National / International News

Rules of thumb for staying informed

Marketplace - American Public Media - Fri, 2014-07-18 03:00

I used to live with two packed suitcases: One at home, one at the office. Whatever I needed for a week on the road if a big story broke. When I left for the BP oil spill, I didn’t come home for four months.

Breaking news can exhibit a mysterious pull over those of us who do this for a living: the need to see things up close, ask questions, witness scraps of history.

In that life before Marketplace, one of the things I covered was aviation. And so I am sadly riveted to the story of Malaysia Airlines flight 17. Exchanging emails with old sources, looking at debris, and imagining the cruel depths 298 families now find themselves in.

Layered on top of the Israeli military invasion of Gaza, so much tragedy and death can be overwhelming. As a prolific social media consumer, I have to say that this post from the satirical @thetweetofgod felt achingly poignant:

I have lost control of the situation.

— God (@TheTweetOfGod) July 17, 2014

Sometimes, at moments like these, we turn away for our own self-preservation.

I’d like to advocate against that.

We live in a remarkable time for storytelling. News outlets are experimenting with all sorts of ways to do journalism. Twitter, Facebook, Instagram, and so many other services let us experience what other people see, think and hear. There is vitriol out there, sure. But there are opportunities for human connection and empathy.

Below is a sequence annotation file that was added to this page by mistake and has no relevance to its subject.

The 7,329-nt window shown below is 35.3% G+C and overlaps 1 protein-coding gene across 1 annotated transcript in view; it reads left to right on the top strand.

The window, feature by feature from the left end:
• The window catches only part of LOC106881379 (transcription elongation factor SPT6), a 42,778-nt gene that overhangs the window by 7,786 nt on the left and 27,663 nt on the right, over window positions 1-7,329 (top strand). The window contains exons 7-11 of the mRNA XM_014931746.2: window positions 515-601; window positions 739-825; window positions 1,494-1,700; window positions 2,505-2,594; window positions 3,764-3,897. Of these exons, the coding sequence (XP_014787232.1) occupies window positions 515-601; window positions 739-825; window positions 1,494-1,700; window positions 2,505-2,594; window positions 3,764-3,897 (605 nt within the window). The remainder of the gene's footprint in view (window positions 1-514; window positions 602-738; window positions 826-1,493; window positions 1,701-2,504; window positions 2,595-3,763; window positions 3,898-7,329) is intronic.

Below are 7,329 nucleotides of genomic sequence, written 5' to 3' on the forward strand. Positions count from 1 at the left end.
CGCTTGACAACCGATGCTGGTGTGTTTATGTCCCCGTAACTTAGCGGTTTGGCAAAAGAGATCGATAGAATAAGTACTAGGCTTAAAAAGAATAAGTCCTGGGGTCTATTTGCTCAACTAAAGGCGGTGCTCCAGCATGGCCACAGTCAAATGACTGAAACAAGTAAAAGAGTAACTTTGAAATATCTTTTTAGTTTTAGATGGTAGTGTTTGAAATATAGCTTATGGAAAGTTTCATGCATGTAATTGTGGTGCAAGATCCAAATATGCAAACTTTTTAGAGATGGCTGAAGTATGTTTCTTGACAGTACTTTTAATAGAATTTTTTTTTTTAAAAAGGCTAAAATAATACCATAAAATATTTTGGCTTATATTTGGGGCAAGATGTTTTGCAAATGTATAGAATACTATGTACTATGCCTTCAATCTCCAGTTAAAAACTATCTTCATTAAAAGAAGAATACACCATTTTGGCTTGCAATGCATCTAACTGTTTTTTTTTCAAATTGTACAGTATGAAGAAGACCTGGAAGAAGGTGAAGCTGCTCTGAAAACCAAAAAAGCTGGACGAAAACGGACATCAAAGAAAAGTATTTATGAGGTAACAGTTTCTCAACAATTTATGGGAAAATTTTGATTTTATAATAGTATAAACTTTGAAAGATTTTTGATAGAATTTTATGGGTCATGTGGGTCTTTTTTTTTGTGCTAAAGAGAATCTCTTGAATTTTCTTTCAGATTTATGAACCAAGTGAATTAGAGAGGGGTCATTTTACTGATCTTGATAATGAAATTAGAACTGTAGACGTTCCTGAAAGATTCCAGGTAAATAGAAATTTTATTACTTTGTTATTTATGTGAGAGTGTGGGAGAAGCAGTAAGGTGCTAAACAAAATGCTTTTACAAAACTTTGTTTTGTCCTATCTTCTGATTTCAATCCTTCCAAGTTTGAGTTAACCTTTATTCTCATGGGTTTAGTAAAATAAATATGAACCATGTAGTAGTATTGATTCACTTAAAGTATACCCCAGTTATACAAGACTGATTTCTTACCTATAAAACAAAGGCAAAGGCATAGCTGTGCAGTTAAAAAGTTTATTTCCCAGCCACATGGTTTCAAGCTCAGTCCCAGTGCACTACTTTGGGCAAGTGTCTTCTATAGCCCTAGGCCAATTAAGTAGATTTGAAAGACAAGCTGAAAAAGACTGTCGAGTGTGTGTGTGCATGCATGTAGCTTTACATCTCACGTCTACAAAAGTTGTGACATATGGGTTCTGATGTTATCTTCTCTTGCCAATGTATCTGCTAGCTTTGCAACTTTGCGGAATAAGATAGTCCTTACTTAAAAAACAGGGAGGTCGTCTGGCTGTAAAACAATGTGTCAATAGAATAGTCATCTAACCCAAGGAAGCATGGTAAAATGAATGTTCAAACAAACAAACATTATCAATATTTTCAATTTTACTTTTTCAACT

So here are my rules of thumb for a moment like this:

1)     Trust the pros. Breaking stories move fast, and even the best news coverage is never perfect. But professional journalists will do their best to verify, distill, and double check.

2)     Never forget the watching witness. Abraham Zapruder captured perhaps the very first iconic piece of “crowd-sourced” video. A bystander or someone with a cell phone may witness history (I trust services like to verify social content).

3)     Remember to be human. Take a moment to learn about those passengers. Each one was loved by someone – probably many someones. Every person on board changed lives, and indeed, at least one altered history.